If anyone offers a prize for the most sensual opening chapter in mainstream romance in 2013, One Night with the Laird deserves to be a leading candidate. And the sizzle (including one scene of the type that seems to have been added to oral sex as a necessary scene for a steamy rating) doesn’t end with the opening. Villains also abound, and the cardinal offender may come as a surprise. This is a solid addition to a strong series. I prefer the first book to the second, but my preference is a matter of personal taste. Readers who like their stories darker and sexier will likely prefer this second offering. While readers familiar with the first book will enjoy a richer context for Jack and Mairi’s story, the second book can be read as a standalone.

Claimed by the Laird, the story of Christina, the third MacMorlan sister, is scheduled for release in August 2014.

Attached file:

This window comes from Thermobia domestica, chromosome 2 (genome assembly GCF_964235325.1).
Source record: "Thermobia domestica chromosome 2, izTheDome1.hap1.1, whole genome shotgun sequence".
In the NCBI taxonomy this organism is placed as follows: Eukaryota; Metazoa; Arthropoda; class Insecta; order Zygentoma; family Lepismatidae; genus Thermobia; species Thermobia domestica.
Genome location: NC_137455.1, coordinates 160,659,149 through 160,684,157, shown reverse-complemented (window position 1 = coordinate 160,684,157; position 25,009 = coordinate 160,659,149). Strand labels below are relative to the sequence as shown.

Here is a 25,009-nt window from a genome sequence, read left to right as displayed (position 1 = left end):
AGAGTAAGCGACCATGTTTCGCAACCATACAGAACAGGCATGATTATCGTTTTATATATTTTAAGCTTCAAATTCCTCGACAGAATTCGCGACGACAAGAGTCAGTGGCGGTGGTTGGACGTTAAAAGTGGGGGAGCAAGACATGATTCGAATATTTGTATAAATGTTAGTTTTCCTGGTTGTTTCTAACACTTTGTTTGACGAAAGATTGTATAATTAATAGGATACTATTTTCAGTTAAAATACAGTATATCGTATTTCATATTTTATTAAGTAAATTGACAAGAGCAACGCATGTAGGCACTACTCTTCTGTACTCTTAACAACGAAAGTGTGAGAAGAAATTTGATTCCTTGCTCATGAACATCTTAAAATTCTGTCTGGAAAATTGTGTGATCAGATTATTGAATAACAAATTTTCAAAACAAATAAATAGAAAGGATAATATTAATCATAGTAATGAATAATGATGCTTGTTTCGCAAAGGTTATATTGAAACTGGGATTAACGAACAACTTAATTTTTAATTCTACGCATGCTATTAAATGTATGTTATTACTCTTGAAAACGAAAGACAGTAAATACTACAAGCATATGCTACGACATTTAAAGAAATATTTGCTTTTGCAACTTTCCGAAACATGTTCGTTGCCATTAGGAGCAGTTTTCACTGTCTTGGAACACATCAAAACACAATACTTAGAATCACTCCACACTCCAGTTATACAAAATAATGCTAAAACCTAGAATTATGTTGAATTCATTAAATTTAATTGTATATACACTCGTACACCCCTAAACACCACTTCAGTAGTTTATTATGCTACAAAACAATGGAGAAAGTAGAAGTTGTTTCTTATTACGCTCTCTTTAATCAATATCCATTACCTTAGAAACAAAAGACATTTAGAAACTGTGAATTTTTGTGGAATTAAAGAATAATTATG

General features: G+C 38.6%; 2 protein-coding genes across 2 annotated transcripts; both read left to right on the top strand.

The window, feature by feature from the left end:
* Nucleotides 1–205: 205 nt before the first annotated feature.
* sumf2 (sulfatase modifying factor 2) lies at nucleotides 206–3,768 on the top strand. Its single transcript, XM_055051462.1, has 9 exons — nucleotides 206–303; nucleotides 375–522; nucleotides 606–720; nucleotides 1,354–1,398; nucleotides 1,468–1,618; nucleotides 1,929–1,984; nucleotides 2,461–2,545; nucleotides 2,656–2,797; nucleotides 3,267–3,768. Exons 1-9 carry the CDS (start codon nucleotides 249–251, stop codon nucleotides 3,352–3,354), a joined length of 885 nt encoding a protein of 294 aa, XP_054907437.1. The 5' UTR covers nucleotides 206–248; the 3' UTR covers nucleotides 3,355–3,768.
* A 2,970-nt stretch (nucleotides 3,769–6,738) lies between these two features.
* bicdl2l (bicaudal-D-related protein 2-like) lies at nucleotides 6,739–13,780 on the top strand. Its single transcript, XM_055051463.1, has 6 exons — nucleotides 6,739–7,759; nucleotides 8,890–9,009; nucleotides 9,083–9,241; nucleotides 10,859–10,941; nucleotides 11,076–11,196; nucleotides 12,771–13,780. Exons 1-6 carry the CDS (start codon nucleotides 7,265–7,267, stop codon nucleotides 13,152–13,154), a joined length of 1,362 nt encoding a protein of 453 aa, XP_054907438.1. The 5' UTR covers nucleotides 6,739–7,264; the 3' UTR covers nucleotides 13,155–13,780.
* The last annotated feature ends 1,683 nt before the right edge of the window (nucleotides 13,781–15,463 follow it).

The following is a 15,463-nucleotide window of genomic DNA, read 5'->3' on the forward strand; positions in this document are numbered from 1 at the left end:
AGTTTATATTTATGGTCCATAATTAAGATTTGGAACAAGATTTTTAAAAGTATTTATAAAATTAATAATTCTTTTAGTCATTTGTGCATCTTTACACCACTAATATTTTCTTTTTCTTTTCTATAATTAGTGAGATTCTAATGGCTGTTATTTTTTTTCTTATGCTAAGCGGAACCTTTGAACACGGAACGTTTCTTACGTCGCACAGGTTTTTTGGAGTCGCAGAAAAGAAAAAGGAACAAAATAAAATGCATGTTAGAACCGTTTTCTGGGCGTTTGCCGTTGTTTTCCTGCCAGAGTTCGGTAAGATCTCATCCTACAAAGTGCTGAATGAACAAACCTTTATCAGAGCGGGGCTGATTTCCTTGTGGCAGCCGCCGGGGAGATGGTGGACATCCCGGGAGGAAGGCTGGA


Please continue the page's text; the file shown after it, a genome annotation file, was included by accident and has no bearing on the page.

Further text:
I am slowly coming around to careful consideration of the suggestion that readers would find a sensuality rating on romance novels useful. While some of my favorite romance authors write hot, I prefer not to be surprised by the sensuality level. What do you think?




2 comments:

Deborah Stein said...

I think more and more it comes down to whether the sensual scenes are adding to what I know of the character relationships and that same quality can usually also be seen elsewhere in the book. I have no problem with a rating system but in books where sensuality is gratuitous I tend to skip the scene--and am less likely to read the next book. On the other hand I just read Kinked and normally I wouldn't like the kind of sensuality that book contains but because it's not only perfect for the characters but also hard to imagine them having any other kind it worked for me

Janga said...

Deb, I think every time I make an unqualified claim about what works for me in fiction, I read a book that shows me the right writer can make me change my mind.

I confess that I skip a lot of sex scenes too--not just the gratuitous ones but also the generic ones that could be plugged into a dozen other books with just a change in the characters' names.